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Friday, November 11, 2016

Build Your Own Lawsuit With A "Lawgo" Set

I only just learned of this (nearly one year old) article at Legal Cheek, but I thought it was worth sharing. Legal Cheek reports:
A Canadian law firm has taken the fun and exciting world of Lego and made it more tedious — by producing a civil litigation version of the hit toy. 
In what appears to be a marketing stunt — or is it a new line of business? — Jensen Shawa Solomon Duguid Hawkes LPP, or JSS Barristers for short, has created a Lego-themed “Litigation Action Pack” called ‘Lawgo’ (pictured above). 
The boutique civil litigation firm, based in the Canadian city of Calgary, has even produced a toy barrister with accompanying robes and a court bench. The figures are recommended for those between 18 and 99 years of age.
A picture of the Lawgo set is available at Legal Cheek's website.

Interestingly, the Lawgo set is recommended for people between 18-99 years old, suggesting that the toy is meant as a gag gift for lawyers or those about to practice law. This is a shame, since it would be nice to see younger children inspired to join a profession that is even more admirable than the Jedi Order.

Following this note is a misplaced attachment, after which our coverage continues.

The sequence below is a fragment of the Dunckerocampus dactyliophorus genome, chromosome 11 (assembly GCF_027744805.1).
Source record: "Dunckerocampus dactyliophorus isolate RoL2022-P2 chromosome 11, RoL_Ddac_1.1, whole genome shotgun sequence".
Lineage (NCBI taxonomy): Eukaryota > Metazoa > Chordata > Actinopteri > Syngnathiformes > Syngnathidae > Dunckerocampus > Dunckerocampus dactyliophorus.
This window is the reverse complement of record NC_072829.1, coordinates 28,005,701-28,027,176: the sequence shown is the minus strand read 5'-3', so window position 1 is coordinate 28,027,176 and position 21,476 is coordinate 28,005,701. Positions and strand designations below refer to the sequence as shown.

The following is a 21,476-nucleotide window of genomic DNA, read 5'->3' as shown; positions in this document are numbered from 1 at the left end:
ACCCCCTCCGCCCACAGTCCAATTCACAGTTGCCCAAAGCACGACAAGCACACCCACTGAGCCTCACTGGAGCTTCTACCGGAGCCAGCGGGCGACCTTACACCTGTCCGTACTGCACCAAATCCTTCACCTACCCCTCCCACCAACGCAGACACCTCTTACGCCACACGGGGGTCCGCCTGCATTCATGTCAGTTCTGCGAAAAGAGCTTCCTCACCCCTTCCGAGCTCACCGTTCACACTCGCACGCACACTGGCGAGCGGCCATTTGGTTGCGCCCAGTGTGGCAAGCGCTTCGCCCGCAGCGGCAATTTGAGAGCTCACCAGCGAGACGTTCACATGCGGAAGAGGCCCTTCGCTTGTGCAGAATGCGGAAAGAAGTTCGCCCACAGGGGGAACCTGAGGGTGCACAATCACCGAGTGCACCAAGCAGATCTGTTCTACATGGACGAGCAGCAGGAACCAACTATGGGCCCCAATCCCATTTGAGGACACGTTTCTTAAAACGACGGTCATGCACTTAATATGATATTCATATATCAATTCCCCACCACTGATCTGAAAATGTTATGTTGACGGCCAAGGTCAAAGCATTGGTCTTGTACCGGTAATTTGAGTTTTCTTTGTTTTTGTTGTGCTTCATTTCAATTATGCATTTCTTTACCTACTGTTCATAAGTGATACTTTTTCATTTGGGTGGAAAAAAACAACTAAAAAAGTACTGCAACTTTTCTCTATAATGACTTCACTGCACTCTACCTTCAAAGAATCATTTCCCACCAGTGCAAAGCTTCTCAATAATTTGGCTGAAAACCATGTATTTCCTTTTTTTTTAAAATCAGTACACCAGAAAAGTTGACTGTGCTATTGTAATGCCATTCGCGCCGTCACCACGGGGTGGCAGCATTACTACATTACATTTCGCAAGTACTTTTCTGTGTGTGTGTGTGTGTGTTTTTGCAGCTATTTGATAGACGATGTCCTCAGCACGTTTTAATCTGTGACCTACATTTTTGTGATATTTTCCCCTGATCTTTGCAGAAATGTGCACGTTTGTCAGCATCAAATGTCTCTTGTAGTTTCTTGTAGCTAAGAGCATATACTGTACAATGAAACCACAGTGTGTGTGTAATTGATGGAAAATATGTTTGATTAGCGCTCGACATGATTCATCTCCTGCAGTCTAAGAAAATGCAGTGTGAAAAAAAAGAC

Legal Cheek hopes that the law firm marketing the Lawgo set obtained permission from Lego, as otherwise the Lawgo set will run into trademark problems, particularly as a result of its logo. On the other hand, even if the firm did not obtain permission, Lego may be too afraid to sue a firm that is so obsessed with the law that they created such a product in the first place. Since I could not locate news of any lawsuits against the firm marketing the Lawgo set in the year since the product was released, I will assume that one of the theories above is true. On the other hand, I could not find any links to purchase Lawgos on the firm's website, so maybe things did not go as smoothly as hoped.

Finally, while I generally approve of products that make the practice of law more approachable or even whimsical, I am also concerned that the Lawgo product could increase negative attitudes towards lawyers. In particular, there are few feelings that are more unpleasant than stepping on a Lego (see, e.g.: this), and I worry that stepping on a similar law-themed object may compound negative feelings toward attorneys. Hopefully, people unfortunate enough to step on a Lawgo will keep their negative feelings confined to the universe of small plastic objects rather than letting their feelings spill over to the legal community.

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